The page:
Home » Consultant's Corner » Assessing Impact Of 2012 Weather Conditions

Assessing Impact Of 2012 Weather Conditions

Screen Shot 2014-08-05 at 9.32.39 AMChris Tarno
Tarno Crop Management
Piggott, Ark.
(Consults in Clay County, Ark.; Dunklin and
New Madrid Counties in Missouri)

It is the middle of November; the entire cotton crop has currently been picked, and a majority of it has been ginned. For the weather conditions that we had for this year’s crop, I am very pleased with the yields that were produced.

Last winter was unseasonably dry and warm in southeastern Missouri and northeastern Arkansas. That warmth and lack of moisture carried into the early spring season, allowing us to plant seven to 10 days ahead of the previous years. The higher-than-average temperatures also germinated quite a few pigweeds. Fortunately, we were able to kill them during the planting process, rather than relying on pre-emerge chemicals, in hopes of keeping down the first initial flush.

Screen Shot 2014-08-05 at 9.32.53 AMThe dry spring and summer also tied up some of our mixed fertilizer, causing us to see several fields with potash deficiencies. This lack of available potash affected yields, causing them to run anywhere from 100 to 200 pounds less than in those fields where potash was not lacking. Compaction problems were also noticeable due to the dry conditions, but we are currently ripping these fields for next year’s crop.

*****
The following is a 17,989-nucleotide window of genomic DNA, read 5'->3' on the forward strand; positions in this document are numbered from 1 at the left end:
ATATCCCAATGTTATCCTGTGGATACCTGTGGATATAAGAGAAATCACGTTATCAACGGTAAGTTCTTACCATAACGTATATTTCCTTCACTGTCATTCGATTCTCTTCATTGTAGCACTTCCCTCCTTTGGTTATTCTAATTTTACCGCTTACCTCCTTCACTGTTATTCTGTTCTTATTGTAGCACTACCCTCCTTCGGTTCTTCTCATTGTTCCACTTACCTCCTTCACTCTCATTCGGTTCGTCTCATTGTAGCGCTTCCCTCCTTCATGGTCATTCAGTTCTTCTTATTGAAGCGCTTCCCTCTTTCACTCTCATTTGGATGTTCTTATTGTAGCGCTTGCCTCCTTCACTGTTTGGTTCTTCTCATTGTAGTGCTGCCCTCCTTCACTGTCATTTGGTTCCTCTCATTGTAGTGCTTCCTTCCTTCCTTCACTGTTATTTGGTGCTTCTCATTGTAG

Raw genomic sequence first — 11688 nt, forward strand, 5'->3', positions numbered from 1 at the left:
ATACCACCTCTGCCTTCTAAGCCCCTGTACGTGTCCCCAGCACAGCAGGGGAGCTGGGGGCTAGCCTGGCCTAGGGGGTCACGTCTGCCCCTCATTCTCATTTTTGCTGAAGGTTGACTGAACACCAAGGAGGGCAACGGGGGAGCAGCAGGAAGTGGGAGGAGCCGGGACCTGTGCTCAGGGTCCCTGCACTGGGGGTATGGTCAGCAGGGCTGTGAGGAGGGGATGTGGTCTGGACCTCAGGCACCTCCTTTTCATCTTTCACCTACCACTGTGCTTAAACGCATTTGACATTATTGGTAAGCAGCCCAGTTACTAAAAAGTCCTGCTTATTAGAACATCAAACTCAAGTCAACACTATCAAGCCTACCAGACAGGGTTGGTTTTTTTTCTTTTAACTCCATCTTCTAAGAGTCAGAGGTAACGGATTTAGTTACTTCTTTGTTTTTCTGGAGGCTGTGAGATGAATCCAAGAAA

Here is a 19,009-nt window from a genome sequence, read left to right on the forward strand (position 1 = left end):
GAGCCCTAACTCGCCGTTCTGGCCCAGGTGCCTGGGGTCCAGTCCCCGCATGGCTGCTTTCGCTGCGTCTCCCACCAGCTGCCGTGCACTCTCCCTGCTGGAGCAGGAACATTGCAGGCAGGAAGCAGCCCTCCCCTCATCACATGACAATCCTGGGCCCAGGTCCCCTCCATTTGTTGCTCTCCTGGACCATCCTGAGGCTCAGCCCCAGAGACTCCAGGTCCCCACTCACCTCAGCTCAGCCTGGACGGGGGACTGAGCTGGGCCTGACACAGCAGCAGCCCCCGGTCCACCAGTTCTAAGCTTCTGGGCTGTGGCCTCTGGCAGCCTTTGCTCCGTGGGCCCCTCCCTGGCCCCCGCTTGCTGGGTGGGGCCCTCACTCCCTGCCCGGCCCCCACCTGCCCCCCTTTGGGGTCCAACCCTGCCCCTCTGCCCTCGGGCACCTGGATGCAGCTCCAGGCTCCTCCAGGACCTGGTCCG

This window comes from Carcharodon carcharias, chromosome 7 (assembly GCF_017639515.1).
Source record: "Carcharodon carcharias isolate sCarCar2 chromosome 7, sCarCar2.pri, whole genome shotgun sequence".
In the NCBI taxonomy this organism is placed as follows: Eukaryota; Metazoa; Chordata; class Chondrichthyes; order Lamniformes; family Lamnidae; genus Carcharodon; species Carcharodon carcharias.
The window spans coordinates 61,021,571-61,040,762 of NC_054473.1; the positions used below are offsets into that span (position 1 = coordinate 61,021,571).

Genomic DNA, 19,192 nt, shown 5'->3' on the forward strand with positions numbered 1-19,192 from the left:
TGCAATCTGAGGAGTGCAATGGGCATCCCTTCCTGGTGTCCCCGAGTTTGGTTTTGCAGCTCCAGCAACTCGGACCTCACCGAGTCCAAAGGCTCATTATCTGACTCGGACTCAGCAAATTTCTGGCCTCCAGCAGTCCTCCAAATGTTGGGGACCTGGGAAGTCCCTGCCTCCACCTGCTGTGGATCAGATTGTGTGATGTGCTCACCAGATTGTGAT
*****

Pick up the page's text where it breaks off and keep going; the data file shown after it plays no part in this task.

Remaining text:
Root-knot nematodes seemed to be in higher numbers than normal in areas where the soil was lighter due to the warmer winter along with the loss of Temik. Spider mites in our area are generally a very spotty, mid-tolate season pest. However, this year many of the fields had to be treated three times, starting on very small cotton.

The warmer winter and spring temperatures had advantages as well as disadvantages. We were able to plant earlier, and a lot of our pigweeds germinated prior to planting, allowing us to kill them at or just after planting. We also saw where all of our compaction problems were, permitting us to be able to address the issue through deep tillage.

If we get into another dry year like last year, we will topdress our fields with the lowest potash levels according to our soil samples. We did this to a few fields this year with 100 pounds of potash at or around the tenth node. The K soil tests in these fields were 100 to 150 pounds per acre, showing very few deficiencies.

Going into the 2013 season, we will be optimistic that we will have a little cooler crop season and may be able to get a little more rain. However, all we can do is to take what we get and apply the things that we have learned from this year’s crop to next year’s crop.

Click here to ask Chris Tarno a question or submit a comment about this month’s Cotton Consultant’s Corner.